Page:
Under legislation that sailed through the City Council today, the Department of Education will be required to file an annual report on demographics in public schools.
“It is shameful to have a school system that is among the most segregated in the country,” said Councilman Brad Lander, a Brooklyn Democrat and lead sponsor of the bill. “With the detailed data and strategic reporting that this bill will provide, New York City will have a meaningful framework to promote inclusion and advance diversity.”
Out of the 32 school districts in New York City, 19 had 10 percent or less white students in 2010, according to the UCLA report. Nearly three out of four charter schools (73 percent) were considered “apartheid” schools with less than 1 percent white enrollment, and 90 percent were “intensely segregated” (less than 10 percent white enrollment).
The legislation, which passed the Council unanimously, will require the DOE to submit to the City Council and post on its website an annual report on student demographics and the department’s efforts to “encourage diversity” within schools. The bill will require reporting on who receives special education services, receives free or reduced priced lunch, resides in temporary housing, are attending a school outside the community schools, and are English language learners.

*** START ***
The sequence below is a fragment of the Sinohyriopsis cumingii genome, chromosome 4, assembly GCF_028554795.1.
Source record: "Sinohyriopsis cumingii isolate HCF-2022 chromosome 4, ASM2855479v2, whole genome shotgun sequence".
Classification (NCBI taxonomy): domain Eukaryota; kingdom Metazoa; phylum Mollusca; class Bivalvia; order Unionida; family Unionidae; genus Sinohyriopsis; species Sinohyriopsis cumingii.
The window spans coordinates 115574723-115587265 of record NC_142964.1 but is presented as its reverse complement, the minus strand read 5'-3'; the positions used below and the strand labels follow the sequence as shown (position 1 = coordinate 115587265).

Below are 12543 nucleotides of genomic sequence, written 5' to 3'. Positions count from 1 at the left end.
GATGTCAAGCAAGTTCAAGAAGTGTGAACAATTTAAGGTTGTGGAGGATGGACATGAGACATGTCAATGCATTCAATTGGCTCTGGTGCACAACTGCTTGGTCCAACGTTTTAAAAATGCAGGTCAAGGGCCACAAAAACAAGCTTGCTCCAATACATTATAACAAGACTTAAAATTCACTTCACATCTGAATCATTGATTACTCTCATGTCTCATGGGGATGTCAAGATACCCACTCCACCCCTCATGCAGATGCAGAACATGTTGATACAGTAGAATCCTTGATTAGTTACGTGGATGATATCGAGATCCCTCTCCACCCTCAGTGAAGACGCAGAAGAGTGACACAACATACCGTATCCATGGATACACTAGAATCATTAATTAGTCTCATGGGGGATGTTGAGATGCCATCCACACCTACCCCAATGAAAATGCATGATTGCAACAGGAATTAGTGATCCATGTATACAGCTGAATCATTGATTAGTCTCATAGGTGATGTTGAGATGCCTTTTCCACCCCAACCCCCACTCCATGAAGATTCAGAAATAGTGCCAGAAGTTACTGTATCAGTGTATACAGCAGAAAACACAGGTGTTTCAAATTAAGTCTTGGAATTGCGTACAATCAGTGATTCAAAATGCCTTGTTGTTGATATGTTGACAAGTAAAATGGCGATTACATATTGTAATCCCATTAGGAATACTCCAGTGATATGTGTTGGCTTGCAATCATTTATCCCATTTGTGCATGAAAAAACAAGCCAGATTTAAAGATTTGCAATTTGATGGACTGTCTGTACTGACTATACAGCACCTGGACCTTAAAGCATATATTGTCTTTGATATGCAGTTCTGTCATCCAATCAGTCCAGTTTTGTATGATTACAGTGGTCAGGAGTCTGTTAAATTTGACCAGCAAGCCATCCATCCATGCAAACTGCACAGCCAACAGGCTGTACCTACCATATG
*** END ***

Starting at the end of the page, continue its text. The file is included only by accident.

The information would be further separated by grade, race/ethnicity and gender and primary home language (for students who are English language learners).
Even when this data is available, it’s not clear yet how the City Council and DOE plan to dramatically boost the diversity of individual public schools.
Mayor Bill de Blasio, an ally of many in the left-leaning Council, is expected to sign the bill into law. A spokesman for the mayor pointed to DOE testimony in support of the bill at a hearing last year.